People — Prime Target for Identity Theft — Beware!

Acute dangers for couples frequently overlooked.

Retirees have become the latest targets for identity thieves. The reputable Experian Credit Bureau Company ran a survey which showed that 11% of individuals over age 65 reported that they have had their financial information stolen. And in accordance with the Federal Trade Commission, identity theft among senior citizens has almost tripled over the past couple of years.

Seniors are exposed to fraud, and also also the reason is that Medicare, the principal type of health insurance among the older, uses Social Security Numbers to identify its beneficiaries. These SSN are relatively easy to get hold of with staff members in retirement homes and the help of professionals that are unscrupulous, a lot of whom have access to information that is private.

Another dilemma is how older folk are unable to track their accounts and intermittent transactions can remain undiscovered for some time. Scammers are of the view that pensioners have money reserves which many are not informed, so will fall for an online scam.

The con-artists proceed to bombard retirees with offers that appear too great to dismiss, and there are frequent requests that purport to come from the banks, to update personal information, or run the risk of their accounts being frozen.

Alas, a lot of take the bait and the scammers make a killing!

The kind of risks couples face.

Folk face numerous risks that need to be managed. Longevity also plays a role, and people which have other cash resources and investments, sound financial management, and need planning that is efficient. From the hype of stock exchange returns, inflation, and taxation, identity theft is often overlooked. This can lead to your reputation in your twilight years.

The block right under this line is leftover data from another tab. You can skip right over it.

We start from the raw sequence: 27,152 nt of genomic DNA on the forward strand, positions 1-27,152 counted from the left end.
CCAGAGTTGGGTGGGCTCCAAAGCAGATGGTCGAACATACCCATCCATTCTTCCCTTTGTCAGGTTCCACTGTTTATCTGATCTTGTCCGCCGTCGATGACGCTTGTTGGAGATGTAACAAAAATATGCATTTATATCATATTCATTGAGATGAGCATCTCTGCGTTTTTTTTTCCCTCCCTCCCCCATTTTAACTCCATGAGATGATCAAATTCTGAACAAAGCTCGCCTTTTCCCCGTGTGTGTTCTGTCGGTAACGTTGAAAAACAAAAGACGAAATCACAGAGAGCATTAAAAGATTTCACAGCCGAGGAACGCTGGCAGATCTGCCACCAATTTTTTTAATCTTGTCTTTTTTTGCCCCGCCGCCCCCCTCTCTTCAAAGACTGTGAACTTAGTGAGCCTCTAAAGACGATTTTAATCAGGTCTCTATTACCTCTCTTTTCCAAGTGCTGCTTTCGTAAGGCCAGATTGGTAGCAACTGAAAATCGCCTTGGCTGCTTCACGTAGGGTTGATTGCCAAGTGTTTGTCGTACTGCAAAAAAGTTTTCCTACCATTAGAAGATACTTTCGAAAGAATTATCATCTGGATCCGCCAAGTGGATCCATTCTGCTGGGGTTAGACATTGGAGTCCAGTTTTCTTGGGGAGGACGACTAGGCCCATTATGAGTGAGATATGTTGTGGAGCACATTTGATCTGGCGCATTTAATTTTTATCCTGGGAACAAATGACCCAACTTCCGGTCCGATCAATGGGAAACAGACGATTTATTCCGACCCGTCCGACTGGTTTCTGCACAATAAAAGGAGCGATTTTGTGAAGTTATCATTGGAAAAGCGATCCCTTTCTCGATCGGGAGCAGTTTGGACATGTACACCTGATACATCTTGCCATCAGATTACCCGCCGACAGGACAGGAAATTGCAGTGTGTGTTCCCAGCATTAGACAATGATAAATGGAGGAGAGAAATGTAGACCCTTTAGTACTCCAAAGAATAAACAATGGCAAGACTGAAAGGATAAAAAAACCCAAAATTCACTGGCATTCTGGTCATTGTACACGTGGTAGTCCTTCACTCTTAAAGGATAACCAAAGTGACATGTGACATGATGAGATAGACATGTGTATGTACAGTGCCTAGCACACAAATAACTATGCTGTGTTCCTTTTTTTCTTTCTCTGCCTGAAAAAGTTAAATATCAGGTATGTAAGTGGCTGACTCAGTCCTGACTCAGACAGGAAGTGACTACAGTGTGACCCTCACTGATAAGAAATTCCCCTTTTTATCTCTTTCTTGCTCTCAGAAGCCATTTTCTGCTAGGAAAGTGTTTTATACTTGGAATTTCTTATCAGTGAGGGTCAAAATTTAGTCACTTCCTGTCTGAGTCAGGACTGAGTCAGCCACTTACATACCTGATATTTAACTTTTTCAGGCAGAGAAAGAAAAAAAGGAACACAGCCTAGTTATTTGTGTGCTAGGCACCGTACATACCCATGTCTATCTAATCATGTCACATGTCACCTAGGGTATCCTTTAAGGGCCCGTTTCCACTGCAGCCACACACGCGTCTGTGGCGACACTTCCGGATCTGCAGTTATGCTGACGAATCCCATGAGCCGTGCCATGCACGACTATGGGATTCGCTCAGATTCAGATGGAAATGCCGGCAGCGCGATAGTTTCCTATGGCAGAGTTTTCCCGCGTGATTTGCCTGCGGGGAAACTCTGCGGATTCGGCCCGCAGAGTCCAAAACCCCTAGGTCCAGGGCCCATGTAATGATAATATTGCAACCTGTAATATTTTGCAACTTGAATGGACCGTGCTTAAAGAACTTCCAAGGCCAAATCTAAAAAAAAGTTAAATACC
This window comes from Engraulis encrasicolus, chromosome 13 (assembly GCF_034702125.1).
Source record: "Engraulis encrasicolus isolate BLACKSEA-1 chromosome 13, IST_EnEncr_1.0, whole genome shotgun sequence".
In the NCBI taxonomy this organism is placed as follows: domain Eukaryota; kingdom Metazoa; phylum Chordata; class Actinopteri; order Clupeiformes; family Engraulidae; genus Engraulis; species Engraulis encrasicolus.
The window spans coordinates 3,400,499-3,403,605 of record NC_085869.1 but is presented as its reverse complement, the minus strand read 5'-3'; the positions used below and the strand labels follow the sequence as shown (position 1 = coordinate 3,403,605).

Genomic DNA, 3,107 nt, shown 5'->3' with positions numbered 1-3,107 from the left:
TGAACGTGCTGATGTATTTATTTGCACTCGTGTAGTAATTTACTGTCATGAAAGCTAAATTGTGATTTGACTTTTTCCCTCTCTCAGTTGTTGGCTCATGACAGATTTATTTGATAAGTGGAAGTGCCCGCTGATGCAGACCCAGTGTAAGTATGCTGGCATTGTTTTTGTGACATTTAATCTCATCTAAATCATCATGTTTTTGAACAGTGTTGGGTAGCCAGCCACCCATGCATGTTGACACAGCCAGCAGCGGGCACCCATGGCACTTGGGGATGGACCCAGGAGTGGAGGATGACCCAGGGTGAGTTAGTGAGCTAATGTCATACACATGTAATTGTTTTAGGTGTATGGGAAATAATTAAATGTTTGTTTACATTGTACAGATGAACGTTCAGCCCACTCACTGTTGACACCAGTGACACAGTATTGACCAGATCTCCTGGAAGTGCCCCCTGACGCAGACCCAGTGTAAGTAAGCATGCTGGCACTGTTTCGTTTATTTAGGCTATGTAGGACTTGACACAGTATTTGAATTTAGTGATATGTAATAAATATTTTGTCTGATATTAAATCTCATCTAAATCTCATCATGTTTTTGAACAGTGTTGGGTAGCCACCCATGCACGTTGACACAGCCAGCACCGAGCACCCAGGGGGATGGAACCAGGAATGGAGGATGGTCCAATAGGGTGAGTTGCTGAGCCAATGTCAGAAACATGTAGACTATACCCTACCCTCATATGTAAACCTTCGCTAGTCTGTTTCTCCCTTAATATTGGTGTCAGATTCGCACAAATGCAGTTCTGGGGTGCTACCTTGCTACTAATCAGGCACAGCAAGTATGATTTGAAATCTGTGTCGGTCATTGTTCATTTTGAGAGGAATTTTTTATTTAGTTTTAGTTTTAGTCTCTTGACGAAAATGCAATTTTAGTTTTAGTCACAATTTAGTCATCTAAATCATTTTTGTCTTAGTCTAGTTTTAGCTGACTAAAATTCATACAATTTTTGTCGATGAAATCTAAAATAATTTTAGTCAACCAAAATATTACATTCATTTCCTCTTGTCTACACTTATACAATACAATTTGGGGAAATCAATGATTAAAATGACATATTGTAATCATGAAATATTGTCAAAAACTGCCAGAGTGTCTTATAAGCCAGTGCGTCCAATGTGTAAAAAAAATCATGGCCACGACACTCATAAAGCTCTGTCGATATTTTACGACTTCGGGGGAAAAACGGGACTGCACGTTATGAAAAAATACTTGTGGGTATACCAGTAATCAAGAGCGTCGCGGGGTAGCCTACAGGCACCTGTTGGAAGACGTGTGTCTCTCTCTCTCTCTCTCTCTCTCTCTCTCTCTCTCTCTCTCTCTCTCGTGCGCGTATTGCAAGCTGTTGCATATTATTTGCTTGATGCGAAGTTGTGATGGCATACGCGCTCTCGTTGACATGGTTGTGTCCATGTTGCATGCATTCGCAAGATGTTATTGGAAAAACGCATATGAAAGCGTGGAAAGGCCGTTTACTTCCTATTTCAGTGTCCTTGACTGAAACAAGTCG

It is sad to note that there’s this tendency for identity theft the place where the elderly should feel safe, in retirement homes.

Here are a few examples which have been supplied from the Fraud Resolution Agents, that have made it their business guide and to help retiree sufferers.

  • Staff members with easy access to resident records are enriching themselves by promoting SSN and other personal information to offenders.
  • Medical advice and life insurance particulars are also big sellers.
  • Their report included details of an older woman who had been taken advantage of in a Care Home, also dropped $16,000 which was never recovered.
  • Another story is that of a registered nurse in a nursing home who stole more than $5000 from a patient that trusted her, and used it to buy both products and services.
  • Fraudulent e mails asking details to update card and bank documents.
  • Con-artists who have obtained personal details often call seniors pretending to be long-lost relatives with a sob story, who state they’re in desperate need of money.

These are merely some of the ways. Because people are more vulnerable than they were I the past, traumatic events such as identity theft and theft, may have a negative influence on their health and well-being.